Category Archives: coaching

Training The Trainers

Agile Learning Labs is partnering with Tobias Mayer to put on a brand new series of workshops aimed at trainers, coaches and advanced practitioners of Agile. We’re calling it Creative Edge: Training & Coaching for Coaches & Trainers. Catchy, eh? The Scrum Alliance is generously sponsoring the series, so there will naturally be special pricing for members.

So far Tobias has assembled a diverse and stimulating lineup:

  • Lyssa Adkins will teach a course titled Coaching Agile Teams. If you’re a fan of Lyssa’s recent book, Coaching Agile Teams: A Companion for ScrumMasters, Agile Coaches, and Project Managers in Transition (as you should be) you won’t want to miss this one.
  • Lee Devin will teach Artful Making for Coaches and Teams, which draws from improv traditions to help you become a more responsive and innovative instructor.
  • Sharon L. Bowman will lead a workshop based on her rather awesome book, Teaching from the Back of the Room. If you’ve been wondering how to avoid being responsible for lecture/PowerPoint snoozefests in your work, this course will teach you how to create more organic learning opportunities.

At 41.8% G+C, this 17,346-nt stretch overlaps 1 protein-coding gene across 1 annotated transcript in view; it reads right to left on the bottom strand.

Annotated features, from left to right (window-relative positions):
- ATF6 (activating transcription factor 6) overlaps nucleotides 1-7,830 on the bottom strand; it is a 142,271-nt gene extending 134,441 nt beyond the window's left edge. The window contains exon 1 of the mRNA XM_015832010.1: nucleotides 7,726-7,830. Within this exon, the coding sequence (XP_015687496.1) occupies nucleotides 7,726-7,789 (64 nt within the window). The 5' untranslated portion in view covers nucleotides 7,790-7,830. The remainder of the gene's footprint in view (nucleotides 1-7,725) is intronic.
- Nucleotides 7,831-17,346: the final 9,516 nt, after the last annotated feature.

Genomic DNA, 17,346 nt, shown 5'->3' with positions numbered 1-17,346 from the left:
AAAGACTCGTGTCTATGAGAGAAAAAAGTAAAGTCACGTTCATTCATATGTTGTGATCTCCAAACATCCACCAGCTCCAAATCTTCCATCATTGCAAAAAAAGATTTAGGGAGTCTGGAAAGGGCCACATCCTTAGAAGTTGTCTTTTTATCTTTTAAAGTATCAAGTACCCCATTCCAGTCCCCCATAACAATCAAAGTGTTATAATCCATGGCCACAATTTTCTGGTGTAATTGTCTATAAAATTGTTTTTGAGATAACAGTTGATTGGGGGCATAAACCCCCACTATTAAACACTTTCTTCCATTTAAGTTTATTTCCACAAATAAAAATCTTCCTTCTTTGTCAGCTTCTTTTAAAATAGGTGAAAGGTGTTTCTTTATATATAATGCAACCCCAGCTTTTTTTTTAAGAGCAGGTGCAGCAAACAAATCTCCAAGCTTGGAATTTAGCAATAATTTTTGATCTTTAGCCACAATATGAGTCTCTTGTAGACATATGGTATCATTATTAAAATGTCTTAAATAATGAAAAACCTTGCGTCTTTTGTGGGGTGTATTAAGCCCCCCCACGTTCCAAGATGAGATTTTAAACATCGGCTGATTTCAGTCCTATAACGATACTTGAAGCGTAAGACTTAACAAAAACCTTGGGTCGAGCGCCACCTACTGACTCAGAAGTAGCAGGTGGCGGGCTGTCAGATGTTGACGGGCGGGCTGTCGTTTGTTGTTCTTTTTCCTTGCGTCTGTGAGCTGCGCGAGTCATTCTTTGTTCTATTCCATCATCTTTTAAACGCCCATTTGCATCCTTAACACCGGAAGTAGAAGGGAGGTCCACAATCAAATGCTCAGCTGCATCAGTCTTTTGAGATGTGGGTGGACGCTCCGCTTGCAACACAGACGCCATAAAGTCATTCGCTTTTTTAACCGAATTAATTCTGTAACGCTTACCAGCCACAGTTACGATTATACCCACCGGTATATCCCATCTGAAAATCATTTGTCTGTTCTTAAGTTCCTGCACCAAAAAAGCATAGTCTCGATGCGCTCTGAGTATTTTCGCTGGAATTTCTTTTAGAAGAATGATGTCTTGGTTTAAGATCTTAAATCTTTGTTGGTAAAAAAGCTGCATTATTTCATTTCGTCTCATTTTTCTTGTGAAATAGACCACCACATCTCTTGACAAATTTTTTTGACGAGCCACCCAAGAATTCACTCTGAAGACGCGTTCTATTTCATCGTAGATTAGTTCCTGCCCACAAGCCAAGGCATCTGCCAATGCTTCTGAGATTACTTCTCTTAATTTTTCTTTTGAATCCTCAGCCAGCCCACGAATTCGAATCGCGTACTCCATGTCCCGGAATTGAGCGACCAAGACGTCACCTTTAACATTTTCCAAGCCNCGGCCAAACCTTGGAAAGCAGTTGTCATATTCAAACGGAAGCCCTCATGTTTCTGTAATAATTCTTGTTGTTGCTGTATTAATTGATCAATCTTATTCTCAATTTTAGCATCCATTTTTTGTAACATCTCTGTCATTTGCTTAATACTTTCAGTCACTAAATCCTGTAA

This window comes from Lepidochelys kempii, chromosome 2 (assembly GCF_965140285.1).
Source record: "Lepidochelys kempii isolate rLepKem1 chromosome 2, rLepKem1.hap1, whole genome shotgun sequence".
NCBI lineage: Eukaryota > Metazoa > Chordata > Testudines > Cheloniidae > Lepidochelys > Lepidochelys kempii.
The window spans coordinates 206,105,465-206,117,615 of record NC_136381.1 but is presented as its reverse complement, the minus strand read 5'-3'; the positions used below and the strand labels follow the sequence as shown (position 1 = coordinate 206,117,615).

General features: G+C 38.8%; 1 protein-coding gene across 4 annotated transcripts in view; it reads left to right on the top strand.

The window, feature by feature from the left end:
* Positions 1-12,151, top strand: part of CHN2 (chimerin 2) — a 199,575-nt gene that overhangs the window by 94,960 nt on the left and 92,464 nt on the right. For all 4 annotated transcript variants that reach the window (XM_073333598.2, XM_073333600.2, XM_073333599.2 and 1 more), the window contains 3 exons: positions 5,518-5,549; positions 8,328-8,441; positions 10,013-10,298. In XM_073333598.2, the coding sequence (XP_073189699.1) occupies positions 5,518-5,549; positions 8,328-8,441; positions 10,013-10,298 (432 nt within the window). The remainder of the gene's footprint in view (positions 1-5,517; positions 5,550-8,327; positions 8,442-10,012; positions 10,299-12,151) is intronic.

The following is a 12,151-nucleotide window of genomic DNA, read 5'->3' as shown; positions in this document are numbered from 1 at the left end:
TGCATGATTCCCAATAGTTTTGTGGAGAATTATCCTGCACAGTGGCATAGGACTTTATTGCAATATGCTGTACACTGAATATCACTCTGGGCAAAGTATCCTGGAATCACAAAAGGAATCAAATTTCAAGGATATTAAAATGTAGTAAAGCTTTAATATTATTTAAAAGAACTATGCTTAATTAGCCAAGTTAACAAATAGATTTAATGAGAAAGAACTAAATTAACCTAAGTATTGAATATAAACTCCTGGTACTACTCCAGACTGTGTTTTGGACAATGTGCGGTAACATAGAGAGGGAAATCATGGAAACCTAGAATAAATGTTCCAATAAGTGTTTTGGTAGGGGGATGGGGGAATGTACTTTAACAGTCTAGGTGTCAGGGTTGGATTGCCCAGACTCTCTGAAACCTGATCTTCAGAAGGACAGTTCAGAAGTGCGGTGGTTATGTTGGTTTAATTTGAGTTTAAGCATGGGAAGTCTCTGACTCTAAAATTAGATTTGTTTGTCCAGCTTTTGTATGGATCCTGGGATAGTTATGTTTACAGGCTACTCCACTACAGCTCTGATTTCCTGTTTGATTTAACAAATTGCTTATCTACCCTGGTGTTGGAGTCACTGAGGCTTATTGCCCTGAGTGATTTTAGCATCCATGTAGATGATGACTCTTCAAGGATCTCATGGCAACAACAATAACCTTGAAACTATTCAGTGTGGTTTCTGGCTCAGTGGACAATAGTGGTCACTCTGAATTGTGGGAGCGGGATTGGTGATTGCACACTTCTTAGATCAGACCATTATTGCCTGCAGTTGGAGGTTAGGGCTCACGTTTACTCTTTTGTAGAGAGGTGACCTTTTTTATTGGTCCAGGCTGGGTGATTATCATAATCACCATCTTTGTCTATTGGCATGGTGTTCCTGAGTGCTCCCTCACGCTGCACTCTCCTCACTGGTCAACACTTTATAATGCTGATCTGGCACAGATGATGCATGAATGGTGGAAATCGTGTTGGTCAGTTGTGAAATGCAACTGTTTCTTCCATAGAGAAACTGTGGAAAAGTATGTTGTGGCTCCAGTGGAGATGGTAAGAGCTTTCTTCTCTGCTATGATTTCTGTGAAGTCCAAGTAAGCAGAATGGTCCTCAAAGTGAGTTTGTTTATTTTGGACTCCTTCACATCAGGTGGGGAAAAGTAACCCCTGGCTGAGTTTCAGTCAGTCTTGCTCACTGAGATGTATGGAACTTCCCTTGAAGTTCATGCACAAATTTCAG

These courses will be offered repeatedly, in San Francisco, Philadelphia, Chicago, Boulder, and Seattle. The first date is October 28-29, so visit the Creative Edge homepage with alacrity. There you can find out which class that will be, and sign up to be notified when venues are finalized and registration opens. We will be offering highly favorable pricing, and if you’re a member of the Scrum Alliance, the discounting will be absolutely crazy, so hie thee hence!

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InfoQ: Agile Coach Camp Announced

Chris' most recent InfoQ article is a preview of Agile Coach Camp, billed as the Open Space conference "delivering value to those delivering value." The conference, which takes place in Durham, NC next month, is a bit different than most Agile gatherings, in that aspiring participants must "audition" for admission by submitting a position paper, guaranteeing a high level of professional discourse. Check out Chris' article for a preview of some of the topics proposed so far. Last year, Chris facilitated a couple of sessions, including one on What Makes Agile Projects Succeed.

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Agile Games Par-tay! Yes siree…

Think we don't know how to have fun here at Technical Management Institute Agile Learning Labs? Oh yes, we do! We're throwing a wild party on Wednesday, April 29th at Ristretto Roasters in Portland, OR with our pal and test obsessed training partner Elisabeth Hendrickson of Quality Tree Software. It's a warm-up for our day-long class May 1st for Agile coaches and consultants on how to create agile games, but it's also a stand-alone event. There will be coffee, pastries, and the opportunity to have some geeky fun playing Agile learning games with your compatriots. It's free, so come on down!